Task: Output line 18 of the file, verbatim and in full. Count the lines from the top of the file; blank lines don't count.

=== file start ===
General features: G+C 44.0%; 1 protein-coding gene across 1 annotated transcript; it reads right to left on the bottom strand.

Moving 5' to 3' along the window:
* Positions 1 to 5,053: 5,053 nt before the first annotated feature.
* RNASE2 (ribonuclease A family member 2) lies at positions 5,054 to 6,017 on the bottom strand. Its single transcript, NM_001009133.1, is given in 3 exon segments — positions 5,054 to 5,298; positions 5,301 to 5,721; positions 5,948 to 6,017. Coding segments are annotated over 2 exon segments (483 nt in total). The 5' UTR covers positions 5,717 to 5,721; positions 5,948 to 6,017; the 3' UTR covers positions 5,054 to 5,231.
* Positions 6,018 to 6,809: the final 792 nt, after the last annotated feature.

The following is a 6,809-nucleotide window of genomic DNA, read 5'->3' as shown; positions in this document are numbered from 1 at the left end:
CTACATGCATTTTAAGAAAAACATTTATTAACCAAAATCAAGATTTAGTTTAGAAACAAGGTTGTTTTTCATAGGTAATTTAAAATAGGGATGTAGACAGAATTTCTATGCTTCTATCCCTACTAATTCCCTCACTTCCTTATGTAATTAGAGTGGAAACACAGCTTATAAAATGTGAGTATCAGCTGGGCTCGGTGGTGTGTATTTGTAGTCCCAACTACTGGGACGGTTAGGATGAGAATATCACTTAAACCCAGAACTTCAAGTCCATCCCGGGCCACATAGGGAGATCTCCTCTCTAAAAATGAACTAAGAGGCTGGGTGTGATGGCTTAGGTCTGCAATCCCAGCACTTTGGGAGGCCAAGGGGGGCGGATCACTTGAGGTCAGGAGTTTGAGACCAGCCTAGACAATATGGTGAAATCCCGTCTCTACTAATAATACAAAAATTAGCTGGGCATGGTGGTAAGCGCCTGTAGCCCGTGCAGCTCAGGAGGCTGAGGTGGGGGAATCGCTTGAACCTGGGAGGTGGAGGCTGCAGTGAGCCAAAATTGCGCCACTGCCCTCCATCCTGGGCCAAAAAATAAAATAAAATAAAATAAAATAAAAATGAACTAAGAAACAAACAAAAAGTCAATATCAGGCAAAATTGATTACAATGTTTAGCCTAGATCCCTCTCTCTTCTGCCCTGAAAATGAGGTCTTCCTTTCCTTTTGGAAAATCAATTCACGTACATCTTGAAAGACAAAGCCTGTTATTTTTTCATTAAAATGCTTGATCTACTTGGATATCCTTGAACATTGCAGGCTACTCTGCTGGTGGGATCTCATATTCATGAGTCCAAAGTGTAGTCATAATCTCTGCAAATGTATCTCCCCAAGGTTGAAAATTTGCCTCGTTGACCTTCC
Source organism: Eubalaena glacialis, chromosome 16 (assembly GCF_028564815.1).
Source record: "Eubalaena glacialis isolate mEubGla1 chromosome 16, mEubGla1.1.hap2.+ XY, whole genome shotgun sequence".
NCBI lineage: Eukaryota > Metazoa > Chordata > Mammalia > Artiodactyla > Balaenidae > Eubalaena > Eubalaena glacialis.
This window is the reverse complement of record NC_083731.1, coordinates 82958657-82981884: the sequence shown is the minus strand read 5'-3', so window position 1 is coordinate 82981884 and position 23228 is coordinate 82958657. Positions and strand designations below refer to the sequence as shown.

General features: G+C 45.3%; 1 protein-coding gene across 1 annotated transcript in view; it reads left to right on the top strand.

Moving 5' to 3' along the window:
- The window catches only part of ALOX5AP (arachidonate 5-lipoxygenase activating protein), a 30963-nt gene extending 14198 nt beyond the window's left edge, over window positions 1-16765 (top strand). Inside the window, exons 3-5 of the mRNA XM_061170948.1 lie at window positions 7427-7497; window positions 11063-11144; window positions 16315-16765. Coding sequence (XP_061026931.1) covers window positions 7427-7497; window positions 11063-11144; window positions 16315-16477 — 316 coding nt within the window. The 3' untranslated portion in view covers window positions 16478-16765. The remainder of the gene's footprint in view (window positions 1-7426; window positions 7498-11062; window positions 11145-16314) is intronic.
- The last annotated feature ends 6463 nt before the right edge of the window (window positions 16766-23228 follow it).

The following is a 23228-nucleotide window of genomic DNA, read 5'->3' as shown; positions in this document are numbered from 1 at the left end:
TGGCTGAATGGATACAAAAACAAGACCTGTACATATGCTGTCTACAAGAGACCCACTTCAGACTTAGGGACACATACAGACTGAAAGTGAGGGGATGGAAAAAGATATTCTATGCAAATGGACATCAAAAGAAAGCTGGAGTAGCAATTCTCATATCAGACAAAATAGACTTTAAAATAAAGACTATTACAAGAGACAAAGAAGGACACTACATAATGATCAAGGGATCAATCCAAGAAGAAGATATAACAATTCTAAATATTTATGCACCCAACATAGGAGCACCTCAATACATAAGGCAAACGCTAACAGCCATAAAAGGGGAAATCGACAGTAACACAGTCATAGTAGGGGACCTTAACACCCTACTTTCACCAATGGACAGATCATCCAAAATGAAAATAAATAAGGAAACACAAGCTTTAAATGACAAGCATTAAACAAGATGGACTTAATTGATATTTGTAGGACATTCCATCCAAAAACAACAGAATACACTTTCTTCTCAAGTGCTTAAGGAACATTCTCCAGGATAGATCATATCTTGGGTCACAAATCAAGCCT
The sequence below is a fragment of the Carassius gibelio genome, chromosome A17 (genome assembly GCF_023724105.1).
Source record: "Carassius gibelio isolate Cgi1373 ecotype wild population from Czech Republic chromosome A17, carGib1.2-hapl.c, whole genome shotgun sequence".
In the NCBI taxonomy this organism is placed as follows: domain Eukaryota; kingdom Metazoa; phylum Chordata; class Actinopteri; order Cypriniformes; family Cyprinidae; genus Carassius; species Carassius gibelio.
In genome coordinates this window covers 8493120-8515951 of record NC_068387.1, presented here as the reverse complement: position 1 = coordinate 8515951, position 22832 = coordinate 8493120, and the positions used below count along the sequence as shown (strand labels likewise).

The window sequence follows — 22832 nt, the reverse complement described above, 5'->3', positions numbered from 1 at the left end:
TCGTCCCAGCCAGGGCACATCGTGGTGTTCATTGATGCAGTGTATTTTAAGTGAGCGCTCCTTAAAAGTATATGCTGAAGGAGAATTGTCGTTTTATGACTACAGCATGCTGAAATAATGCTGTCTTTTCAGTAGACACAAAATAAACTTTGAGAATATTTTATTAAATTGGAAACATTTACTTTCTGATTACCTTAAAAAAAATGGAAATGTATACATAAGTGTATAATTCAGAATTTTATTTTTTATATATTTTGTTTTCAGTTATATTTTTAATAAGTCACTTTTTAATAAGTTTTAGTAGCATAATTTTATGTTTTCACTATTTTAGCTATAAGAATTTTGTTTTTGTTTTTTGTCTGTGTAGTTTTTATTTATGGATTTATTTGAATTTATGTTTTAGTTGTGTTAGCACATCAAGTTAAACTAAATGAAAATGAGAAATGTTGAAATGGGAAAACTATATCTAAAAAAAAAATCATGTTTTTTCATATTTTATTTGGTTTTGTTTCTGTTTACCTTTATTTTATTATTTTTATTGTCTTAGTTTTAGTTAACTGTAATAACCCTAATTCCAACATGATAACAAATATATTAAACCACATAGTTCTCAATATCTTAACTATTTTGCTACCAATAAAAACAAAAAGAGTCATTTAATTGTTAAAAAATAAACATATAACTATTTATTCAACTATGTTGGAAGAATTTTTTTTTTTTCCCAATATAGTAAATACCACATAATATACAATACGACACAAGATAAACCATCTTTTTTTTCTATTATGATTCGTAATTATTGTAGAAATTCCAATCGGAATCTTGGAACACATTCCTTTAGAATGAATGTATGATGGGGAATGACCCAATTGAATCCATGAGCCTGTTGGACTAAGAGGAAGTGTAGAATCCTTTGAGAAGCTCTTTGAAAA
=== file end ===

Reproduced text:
The sequence below is a fragment of the Carassius gibelio genome, chromosome A17 (genome assembly GCF_023724105.1).